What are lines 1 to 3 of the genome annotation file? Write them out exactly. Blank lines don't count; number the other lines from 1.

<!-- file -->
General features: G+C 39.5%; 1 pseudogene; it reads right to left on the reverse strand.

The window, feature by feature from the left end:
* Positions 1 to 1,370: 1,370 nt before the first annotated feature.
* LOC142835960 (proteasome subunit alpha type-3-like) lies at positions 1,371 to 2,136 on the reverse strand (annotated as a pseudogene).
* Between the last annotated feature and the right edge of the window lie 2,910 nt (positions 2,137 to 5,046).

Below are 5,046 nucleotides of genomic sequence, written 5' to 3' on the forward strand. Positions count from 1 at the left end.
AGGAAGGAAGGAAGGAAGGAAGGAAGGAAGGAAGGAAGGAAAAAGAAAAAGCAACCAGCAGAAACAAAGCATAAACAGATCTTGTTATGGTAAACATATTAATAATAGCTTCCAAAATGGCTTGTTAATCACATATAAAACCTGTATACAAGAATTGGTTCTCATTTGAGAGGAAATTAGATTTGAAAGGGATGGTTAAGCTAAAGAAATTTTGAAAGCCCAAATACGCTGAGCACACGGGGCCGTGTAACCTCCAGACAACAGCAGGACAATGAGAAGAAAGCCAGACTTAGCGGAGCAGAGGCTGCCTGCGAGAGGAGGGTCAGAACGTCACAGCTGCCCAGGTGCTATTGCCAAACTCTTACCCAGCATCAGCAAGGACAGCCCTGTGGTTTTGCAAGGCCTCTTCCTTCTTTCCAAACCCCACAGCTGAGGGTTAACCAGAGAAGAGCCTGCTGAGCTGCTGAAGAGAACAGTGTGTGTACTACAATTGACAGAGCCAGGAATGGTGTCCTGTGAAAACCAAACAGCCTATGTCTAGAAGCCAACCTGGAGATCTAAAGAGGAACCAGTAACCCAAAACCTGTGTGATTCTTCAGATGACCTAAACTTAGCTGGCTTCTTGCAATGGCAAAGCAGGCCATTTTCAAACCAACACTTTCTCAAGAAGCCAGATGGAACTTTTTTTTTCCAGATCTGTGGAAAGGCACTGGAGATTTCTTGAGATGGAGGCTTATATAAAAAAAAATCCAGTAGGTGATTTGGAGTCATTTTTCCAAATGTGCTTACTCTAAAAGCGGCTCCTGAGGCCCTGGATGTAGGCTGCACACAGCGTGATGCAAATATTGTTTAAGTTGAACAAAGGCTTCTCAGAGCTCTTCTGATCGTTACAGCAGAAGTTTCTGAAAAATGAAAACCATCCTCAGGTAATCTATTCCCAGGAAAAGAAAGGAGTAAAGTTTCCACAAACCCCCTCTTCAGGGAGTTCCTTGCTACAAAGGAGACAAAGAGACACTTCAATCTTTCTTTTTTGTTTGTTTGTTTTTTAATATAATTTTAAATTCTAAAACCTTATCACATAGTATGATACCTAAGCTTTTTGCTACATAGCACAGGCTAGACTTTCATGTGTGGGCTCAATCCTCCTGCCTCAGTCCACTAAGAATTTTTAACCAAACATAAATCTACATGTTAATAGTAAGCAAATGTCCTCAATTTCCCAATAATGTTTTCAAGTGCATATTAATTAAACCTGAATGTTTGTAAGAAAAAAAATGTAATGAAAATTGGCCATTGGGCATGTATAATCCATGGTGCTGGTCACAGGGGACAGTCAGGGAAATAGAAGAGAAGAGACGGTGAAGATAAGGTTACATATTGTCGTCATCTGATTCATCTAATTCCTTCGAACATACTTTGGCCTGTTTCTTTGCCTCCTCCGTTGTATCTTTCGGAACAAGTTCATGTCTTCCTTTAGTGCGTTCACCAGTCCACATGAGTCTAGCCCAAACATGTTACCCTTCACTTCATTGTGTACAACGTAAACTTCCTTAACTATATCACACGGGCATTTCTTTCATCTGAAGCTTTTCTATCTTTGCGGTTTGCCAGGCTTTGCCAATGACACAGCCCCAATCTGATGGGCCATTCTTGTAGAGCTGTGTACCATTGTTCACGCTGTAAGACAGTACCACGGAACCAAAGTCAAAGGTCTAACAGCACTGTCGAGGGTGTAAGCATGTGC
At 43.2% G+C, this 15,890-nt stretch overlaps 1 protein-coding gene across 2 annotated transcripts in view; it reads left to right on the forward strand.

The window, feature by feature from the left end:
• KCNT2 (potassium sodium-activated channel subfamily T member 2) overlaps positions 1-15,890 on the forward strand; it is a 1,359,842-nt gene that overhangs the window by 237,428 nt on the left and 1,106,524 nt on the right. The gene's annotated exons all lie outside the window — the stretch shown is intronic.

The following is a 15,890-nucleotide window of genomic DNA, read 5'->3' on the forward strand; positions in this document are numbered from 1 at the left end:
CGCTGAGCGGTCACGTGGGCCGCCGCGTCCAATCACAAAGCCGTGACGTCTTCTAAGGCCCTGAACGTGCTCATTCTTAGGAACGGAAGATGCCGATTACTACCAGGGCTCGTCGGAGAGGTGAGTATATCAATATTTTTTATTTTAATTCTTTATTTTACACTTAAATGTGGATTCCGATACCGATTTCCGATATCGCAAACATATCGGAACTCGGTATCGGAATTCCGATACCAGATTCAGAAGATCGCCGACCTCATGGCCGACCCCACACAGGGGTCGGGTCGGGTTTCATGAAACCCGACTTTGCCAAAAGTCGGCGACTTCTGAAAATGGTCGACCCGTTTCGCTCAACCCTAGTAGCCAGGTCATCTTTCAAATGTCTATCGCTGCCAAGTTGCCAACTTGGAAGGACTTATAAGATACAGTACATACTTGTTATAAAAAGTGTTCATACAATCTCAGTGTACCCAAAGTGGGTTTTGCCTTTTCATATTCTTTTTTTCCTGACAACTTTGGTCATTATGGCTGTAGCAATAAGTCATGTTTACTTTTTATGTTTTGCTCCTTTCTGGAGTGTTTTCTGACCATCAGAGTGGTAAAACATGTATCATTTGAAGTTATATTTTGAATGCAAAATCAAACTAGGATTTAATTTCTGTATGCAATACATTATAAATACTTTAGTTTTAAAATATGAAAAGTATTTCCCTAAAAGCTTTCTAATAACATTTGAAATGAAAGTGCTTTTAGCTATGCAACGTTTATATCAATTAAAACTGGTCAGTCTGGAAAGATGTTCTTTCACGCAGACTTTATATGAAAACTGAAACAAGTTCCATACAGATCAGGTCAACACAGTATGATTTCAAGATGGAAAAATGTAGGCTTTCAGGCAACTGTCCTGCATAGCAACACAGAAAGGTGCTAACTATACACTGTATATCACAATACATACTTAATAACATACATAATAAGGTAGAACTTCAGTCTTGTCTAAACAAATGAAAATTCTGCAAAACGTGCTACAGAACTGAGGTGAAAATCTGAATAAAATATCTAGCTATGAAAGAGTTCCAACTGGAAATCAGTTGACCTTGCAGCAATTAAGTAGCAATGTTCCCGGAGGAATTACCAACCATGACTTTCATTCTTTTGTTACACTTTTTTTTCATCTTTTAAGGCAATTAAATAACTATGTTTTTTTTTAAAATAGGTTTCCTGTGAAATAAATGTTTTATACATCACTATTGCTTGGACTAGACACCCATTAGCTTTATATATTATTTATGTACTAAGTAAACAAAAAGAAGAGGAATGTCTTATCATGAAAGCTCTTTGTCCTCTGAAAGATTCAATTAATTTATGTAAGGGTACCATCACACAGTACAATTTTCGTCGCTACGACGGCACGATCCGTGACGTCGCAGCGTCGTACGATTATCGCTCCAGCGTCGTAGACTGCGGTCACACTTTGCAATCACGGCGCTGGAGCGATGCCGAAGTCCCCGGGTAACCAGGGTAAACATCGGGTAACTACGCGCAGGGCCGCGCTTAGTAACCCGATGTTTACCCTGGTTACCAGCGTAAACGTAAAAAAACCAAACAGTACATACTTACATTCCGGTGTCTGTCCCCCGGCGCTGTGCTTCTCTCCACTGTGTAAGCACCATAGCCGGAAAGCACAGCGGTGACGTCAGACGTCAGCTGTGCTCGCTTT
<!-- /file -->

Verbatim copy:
General features: G+C 39.5%; 1 pseudogene; it reads right to left on the reverse strand.

The window, feature by feature from the left end:
* Positions 1 to 1,370: 1,370 nt before the first annotated feature.